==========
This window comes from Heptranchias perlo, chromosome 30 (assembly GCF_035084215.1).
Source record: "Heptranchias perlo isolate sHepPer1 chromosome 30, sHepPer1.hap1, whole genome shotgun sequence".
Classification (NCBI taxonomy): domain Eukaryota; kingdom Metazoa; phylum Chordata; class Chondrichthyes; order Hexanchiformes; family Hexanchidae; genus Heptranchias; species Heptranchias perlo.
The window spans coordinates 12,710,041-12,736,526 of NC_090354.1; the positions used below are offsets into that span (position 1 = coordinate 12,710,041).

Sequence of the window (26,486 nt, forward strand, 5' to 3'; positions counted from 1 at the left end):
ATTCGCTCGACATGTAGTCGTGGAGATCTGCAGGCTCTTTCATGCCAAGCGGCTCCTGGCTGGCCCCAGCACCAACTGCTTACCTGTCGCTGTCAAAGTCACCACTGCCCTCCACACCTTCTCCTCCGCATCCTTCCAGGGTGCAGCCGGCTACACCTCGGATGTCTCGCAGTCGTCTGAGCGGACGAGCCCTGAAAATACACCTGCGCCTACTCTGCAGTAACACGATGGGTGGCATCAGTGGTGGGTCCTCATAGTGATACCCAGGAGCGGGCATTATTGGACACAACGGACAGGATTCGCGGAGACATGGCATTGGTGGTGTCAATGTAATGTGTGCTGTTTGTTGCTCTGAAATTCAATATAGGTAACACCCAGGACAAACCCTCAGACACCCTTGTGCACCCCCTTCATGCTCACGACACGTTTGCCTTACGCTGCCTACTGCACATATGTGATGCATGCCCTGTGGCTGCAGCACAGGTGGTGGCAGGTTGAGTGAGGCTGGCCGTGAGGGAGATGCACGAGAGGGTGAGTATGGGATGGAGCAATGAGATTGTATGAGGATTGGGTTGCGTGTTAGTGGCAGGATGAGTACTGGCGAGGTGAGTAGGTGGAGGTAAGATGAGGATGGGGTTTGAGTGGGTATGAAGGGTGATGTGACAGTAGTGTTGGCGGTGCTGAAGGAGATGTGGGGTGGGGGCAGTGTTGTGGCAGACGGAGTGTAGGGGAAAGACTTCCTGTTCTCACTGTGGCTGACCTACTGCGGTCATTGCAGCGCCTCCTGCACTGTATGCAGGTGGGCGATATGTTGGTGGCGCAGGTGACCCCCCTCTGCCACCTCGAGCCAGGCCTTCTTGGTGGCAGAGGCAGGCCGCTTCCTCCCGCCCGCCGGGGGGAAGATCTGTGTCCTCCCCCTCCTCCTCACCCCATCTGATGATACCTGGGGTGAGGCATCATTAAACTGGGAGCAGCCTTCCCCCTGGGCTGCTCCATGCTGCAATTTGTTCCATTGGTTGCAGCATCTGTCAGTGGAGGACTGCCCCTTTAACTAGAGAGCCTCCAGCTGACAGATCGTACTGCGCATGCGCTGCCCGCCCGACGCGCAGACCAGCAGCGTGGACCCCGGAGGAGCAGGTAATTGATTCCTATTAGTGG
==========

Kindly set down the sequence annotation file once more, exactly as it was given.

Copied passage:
This window comes from Heptranchias perlo, chromosome 30 (assembly GCF_035084215.1).
Source record: "Heptranchias perlo isolate sHepPer1 chromosome 30, sHepPer1.hap1, whole genome shotgun sequence".
Classification (NCBI taxonomy): domain Eukaryota; kingdom Metazoa; phylum Chordata; class Chondrichthyes; order Hexanchiformes; family Hexanchidae; genus Heptranchias; species Heptranchias perlo.
The window spans coordinates 12,710,041-12,736,526 of NC_090354.1; the positions used below are offsets into that span (position 1 = coordinate 12,710,041).

Sequence of the window (26,486 nt, forward strand, 5' to 3'; positions counted from 1 at the left end):
ATTCGCTCGACATGTAGTCGTGGAGATCTGCAGGCTCTTTCATGCCAAGCGGCTCCTGGCTGGCCCCAGCACCAACTGCTTACCTGTCGCTGTCAAAGTCACCACTGCCCTCCACACCTTCTCCTCCGCATCCTTCCAGGGTGCAGCCGGCTACACCTCGGATGTCTCGCAGTCGTCTGAGCGGACGAGCCCTGAAAATACACCTGCGCCTACTCTGCAGTAACACGATGGGTGGCATCAGTGGTGGGTCCTCATAGTGATACCCAGGAGCGGGCATTATTGGACACAACGGACAGGATTCGCGGAGACATGGCATTGGTGGTGTCAATGTAATGTGTGCTGTTTGTTGCTCTGAAATTCAATATAGGTAACACCCAGGACAAACCCTCAGACACCCTTGTGCACCCCCTTCATGCTCACGACACGTTTGCCTTACGCTGCCTACTGCACATATGTGATGCATGCCCTGTGGCTGCAGCACAGGTGGTGGCAGGTTGAGTGAGGCTGGCCGTGAGGGAGATGCACGAGAGGGTGAGTATGGGATGGAGCAATGAGATTGTATGAGGATTGGGTTGCGTGTTAGTGGCAGGATGAGTACTGGCGAGGTGAGTAGGTGGAGGTAAGATGAGGATGGGGTTTGAGTGGGTATGAAGGGTGATGTGACAGTAGTGTTGGCGGTGCTGAAGGAGATGTGGGGTGGGGGCAGTGTTGTGGCAGACGGAGTGTAGGGGAAAGACTTCCTGTTCTCACTGTGGCTGACCTACTGCGGTCATTGCAGCGCCTCCTGCACTGTATGCAGGTGGGCGATATGTTGGTGGCGCAGGTGACCCCCCTCTGCCACCTCGAGCCAGGCCTTCTTGGTGGCAGAGGCAGGCCGCTTCCTCCCGCCCGCCGGGGGGAAGATCTGTGTCCTCCCCCTCCTCCTCACCCCATCTGATGATACCTGGGGTGAGGCATCATTAAACTGGGAGCAGCCTTCCCCCTGGGCTGCTCCATGCTGCAATTTGTTCCATTGGTTGCAGCATCTGTCAGTGGAGGACTGCCCCTTTAACTAGAGAGCCTCCAGCTGACAGATCGTACTGCGCATGCGCTGCCCGCCCGACGCGCAGACCAGCAGCGTGGACCCCGGAGGAGCAGGTAATTGATTCCTATTAGTGG